Abstract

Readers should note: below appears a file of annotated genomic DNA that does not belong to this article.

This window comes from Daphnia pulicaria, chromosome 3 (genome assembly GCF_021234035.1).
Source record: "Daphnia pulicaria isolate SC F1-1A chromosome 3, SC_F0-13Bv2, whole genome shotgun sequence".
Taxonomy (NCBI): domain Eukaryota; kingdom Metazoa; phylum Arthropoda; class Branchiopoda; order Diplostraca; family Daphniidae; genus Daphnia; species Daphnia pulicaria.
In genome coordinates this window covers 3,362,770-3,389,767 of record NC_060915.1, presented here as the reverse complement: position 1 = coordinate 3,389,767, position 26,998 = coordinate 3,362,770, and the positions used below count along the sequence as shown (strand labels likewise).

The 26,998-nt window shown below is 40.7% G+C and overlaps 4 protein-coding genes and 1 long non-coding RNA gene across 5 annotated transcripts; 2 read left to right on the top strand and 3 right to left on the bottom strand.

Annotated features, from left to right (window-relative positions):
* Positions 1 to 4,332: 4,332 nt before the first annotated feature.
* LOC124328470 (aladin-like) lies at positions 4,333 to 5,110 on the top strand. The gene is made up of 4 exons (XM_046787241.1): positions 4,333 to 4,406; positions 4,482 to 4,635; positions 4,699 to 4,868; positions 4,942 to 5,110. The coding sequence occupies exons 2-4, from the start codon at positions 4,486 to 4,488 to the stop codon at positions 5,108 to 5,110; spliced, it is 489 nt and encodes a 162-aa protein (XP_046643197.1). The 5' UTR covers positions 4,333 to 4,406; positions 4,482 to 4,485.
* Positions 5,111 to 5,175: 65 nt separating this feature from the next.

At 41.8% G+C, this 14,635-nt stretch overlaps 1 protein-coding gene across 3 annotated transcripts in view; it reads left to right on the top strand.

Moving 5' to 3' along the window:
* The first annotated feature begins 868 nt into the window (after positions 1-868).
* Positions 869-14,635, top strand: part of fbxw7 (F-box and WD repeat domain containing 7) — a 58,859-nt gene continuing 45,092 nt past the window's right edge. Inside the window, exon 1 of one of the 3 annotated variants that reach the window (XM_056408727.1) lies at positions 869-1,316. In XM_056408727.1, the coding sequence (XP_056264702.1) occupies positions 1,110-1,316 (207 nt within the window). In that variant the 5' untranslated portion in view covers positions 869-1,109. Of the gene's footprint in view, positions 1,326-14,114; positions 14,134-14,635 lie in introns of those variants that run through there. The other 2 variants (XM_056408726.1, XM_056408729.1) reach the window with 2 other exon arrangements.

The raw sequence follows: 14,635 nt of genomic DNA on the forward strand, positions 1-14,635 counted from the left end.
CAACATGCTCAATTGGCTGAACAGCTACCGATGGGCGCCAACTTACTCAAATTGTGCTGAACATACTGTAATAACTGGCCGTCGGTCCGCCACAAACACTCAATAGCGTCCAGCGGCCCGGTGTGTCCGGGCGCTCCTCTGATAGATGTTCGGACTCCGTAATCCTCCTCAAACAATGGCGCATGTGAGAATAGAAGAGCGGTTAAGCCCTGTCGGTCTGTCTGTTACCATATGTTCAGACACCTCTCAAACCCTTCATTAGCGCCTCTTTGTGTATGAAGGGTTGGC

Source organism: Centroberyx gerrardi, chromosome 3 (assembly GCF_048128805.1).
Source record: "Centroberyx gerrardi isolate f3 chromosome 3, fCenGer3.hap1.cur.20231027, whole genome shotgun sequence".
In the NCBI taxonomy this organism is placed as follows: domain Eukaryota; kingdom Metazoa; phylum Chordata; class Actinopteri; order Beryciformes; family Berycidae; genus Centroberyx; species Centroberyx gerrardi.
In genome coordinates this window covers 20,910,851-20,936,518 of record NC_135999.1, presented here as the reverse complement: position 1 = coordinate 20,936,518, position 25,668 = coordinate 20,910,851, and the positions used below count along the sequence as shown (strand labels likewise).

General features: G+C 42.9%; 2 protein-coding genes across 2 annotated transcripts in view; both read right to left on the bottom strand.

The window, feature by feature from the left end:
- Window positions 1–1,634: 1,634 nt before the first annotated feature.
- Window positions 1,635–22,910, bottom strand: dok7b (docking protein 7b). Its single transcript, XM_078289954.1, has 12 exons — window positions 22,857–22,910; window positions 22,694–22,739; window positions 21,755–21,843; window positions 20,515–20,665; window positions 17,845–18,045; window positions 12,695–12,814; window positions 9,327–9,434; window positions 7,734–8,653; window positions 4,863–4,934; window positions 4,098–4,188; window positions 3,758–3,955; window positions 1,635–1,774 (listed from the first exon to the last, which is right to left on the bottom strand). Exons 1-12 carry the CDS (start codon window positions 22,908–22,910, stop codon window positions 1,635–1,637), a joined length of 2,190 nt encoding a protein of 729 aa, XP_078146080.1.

We report methane concentrations in the bottom water layer and the upper layer of bottom sediments and the results of acoustic explorations of methane seeps on the shelf bordering the continental slope of the Sea of Japan region, in which electromagnetic Schumann’s resonance oscillations were earlier recorded at continental-slope water depths of 500, 1000, and 2000 m. The occurrence of Schumann’s resonances at such great depths is explained by an increase (a factor of more than 25) in the electrical resistivity of a ~2000 m thick sediment layer with the pore space largely filled with free methane. A new method is proposed for determining the depth of the sources of anomalous concentrations of methane in bottom sediments or in the bottom water layer on a deep shelf. The method is based on recording Schumann’s resonances during measurements of the natural electric field at a series of increasing depths in areas bordering the continental slope.

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